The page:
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Awaiting Netanyahu, U.S. Jews Weigh Obama's Efforts

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Awaiting Netanyahu, U.S. Jews Weigh Obama's Efforts

Politics

Awaiting Netanyahu, U.S. Jews Weigh Obama's Efforts

Awaiting Netanyahu, U.S. Jews Weigh Obama's Efforts

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  • <iframe src="https://www.npr.org/player/embed/128316997/128328892" width="100%" height="290" frameborder="0" scrolling="no" title="NPR embedded audio player">
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Presidential candidate Barack Obama met with Israeli opposition leader Benjamin Netanyahu in Jerusalem in July 2008. Dan Balilty/AP hide caption

toggle caption Dan Balilty/AP

Presidential candidate Barack Obama met with Israeli opposition leader Benjamin Netanyahu in Jerusalem in July 2008.

Dan Balilty/AP

On Tuesday, President Obama will welcome Israeli Prime Minister Benjamin Netanyahu back to the White House.

It's a sensitive moment for the Obama administration and its handling of the Palestinian-Israeli conflict. Netanyahu's last scheduled visit was canceled when Israeli commandos killed nine people aboard a ship headed for Gaza.

But when one asks how the American Jewish community views the Obama administration's handling of Israel, Jeremy Ben-Ami of the group J Street says, one needs perspective.

"American Jews care about the economy," Ben-Ami says. "They care about health care. They care about banking regulation, the oil spill. Those are the things, just like all Americans of other faiths and backgrounds — that's the basis on which they form a view of a president and an elected official."

There is a vocal minority of Jews for whom Israel is the most important issue. These people tend to be more religious, more politically conservative and more troubled by the way things have gone under the Obama administration.

One snapshot involves the lack of a snapshot.

Obama last hosted Netanyahu at the White House in March. It was shortly after Vice President Biden returned from a disastrous visit to Israel during which the Israelis announced a major new housing project in East Jerusalem.

A photograph of the Obama-Netanyahu meeting was not released, and some American Jews who support the Netanyahu government viewed that as a snub.

"There were real incidents, and there were real disagreements, but things got plugged into a narrative, so even things that were not intentionally meant to slight one or the other were read in the most negative light, because there was sort of a downward spiral," says Nathan Diament, of the Union of Orthodox Jewish Congregations of America.

The Obama administration has been trying to pull up. On Friday, White House officials had a conference call with reporters to preview Netanyahu's visit. An Israeli journalist asked whether his country's perception of a rift between Israel and the U.S. is accurate.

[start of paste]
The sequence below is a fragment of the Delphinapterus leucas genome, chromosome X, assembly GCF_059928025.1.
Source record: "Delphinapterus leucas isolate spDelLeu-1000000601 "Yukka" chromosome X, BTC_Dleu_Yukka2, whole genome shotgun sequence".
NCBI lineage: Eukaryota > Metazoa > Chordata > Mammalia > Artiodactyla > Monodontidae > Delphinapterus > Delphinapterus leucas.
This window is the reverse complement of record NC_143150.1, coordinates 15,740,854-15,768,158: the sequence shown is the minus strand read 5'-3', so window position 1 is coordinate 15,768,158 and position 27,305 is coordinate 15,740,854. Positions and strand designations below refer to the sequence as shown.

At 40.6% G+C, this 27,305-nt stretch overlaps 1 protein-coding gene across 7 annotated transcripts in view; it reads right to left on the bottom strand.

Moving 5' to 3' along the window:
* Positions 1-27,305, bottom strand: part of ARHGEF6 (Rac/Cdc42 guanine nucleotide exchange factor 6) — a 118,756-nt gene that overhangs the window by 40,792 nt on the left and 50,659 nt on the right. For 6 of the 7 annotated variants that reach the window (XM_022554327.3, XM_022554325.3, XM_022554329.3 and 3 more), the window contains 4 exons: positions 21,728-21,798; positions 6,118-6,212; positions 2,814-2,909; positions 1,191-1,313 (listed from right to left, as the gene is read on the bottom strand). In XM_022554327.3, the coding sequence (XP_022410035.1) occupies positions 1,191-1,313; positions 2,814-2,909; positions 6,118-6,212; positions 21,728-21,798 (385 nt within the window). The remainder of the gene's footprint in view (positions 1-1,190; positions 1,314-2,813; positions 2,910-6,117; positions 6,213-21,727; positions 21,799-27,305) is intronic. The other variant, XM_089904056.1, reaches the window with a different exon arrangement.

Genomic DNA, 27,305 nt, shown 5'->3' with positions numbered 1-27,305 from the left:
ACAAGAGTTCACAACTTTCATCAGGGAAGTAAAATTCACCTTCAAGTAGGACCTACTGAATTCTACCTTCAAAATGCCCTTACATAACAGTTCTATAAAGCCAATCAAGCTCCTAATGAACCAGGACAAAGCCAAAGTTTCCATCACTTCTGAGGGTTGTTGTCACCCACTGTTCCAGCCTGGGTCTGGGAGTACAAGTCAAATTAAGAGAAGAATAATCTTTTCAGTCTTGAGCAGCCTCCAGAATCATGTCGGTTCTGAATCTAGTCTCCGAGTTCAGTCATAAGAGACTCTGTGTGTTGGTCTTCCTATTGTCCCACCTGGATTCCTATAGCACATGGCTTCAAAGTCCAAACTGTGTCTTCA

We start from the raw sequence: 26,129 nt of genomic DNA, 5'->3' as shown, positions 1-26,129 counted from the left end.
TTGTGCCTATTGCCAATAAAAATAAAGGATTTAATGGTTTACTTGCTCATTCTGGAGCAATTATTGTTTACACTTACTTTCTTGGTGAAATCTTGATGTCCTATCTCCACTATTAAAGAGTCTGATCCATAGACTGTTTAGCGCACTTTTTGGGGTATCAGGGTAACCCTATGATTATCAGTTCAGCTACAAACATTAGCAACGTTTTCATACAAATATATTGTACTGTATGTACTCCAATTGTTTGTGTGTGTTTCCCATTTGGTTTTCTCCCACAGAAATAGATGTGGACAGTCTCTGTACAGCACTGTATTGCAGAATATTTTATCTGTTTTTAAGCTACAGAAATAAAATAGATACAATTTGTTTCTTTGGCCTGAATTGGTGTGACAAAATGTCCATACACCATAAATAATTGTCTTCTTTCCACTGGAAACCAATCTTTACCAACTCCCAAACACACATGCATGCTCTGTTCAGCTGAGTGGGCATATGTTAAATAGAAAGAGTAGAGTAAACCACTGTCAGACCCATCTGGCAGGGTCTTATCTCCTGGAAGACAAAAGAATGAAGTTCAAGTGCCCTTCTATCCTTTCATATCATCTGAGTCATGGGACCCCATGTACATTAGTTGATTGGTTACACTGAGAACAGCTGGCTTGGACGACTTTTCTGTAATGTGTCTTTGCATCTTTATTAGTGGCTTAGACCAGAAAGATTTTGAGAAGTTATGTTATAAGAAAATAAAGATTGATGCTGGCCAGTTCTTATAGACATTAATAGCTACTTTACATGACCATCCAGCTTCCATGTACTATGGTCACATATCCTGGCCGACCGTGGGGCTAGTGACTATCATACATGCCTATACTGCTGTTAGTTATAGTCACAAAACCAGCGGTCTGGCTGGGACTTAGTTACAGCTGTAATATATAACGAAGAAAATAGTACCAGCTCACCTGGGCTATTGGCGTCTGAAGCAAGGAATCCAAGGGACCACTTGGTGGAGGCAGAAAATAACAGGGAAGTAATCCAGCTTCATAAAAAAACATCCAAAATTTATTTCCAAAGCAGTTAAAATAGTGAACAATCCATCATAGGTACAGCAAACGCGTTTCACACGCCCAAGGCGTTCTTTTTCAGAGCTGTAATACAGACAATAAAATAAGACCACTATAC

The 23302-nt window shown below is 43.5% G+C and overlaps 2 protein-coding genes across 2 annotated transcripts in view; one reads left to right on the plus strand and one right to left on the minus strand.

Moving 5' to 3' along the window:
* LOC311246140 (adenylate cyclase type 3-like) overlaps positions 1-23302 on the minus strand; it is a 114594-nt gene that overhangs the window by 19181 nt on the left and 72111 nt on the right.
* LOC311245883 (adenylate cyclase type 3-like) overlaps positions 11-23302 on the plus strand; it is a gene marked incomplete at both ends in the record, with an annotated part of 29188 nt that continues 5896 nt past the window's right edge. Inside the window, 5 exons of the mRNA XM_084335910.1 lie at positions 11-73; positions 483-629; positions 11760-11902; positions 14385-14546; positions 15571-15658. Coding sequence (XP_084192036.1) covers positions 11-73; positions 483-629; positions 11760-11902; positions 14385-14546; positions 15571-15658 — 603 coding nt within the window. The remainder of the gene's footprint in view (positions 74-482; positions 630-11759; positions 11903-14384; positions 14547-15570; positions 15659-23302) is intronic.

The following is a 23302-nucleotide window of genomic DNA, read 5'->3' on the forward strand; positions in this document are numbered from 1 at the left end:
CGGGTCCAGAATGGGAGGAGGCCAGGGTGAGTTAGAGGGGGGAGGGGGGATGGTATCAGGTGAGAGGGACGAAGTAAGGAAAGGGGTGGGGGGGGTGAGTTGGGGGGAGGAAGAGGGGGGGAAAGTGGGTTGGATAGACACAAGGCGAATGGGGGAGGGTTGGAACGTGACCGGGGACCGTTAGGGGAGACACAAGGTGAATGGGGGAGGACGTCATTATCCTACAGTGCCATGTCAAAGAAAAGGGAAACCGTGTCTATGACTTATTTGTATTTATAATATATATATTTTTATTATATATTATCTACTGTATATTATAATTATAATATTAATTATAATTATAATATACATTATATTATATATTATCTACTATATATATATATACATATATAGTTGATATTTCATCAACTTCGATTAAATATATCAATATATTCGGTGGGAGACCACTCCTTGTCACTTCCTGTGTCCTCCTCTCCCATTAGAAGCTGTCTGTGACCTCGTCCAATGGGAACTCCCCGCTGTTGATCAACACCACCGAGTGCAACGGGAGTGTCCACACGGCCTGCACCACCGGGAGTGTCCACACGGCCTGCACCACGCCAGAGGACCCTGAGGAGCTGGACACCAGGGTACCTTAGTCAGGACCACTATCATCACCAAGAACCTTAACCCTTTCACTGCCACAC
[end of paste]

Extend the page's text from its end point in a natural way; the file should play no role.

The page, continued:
Deputy National Security Advisor Ben Rhodes said absolutely not.

"I think that our administration, in partnership with the Israeli government, has taken a number of steps to strengthen and deepen our cooperation," Rhodes said.

Malcolm Hoenlein, with the Conference of Presidents of Major American Jewish Organizations, thinks the new approach is working.

"Some of the harsh language or things that were witnessed in the first year have of late been dealt with in a much more sensitive and positive way," he says.

The White House hosted an event for Jewish heritage month, and chief of staff Rahm Emanuel has met with rabbis.

Several Jewish groups have had foreign policy meetings with top National Security Council officials.

Some of those events are due to the work of Robert Wexler, a former congressman who recently left office to run the S. Daniel Abraham Center for Middle East Peace.

"The degree of light between the Obama administration and the Israeli government has been nonexistent," Wexler says. "I think there is a narrative that has been portrayed, that is different than the one that I have portrayed, yes, but the facts speak for themselves. So to the degree that people have concern, please, I would respectfully suggest, review the facts."

For Ben-Ami of the liberal group J Street, the tone from the White House is right, but the action is not there yet.

"We give the president really high marks on vision, on rhetoric and on intention," he says. "We give him an incomplete on results. We're 18 months into the presidency; it is time for the president to put his foot on the accelerator. If there's going to be a resolution to this conflict by the end of this first term, there has to be progress in the next six to nine months."

On Tuesday, Obama will meet with Netanyahu one-on-one in the Oval Office, followed by a working lunch with staff. And this time, the White House says, there will be photographs.

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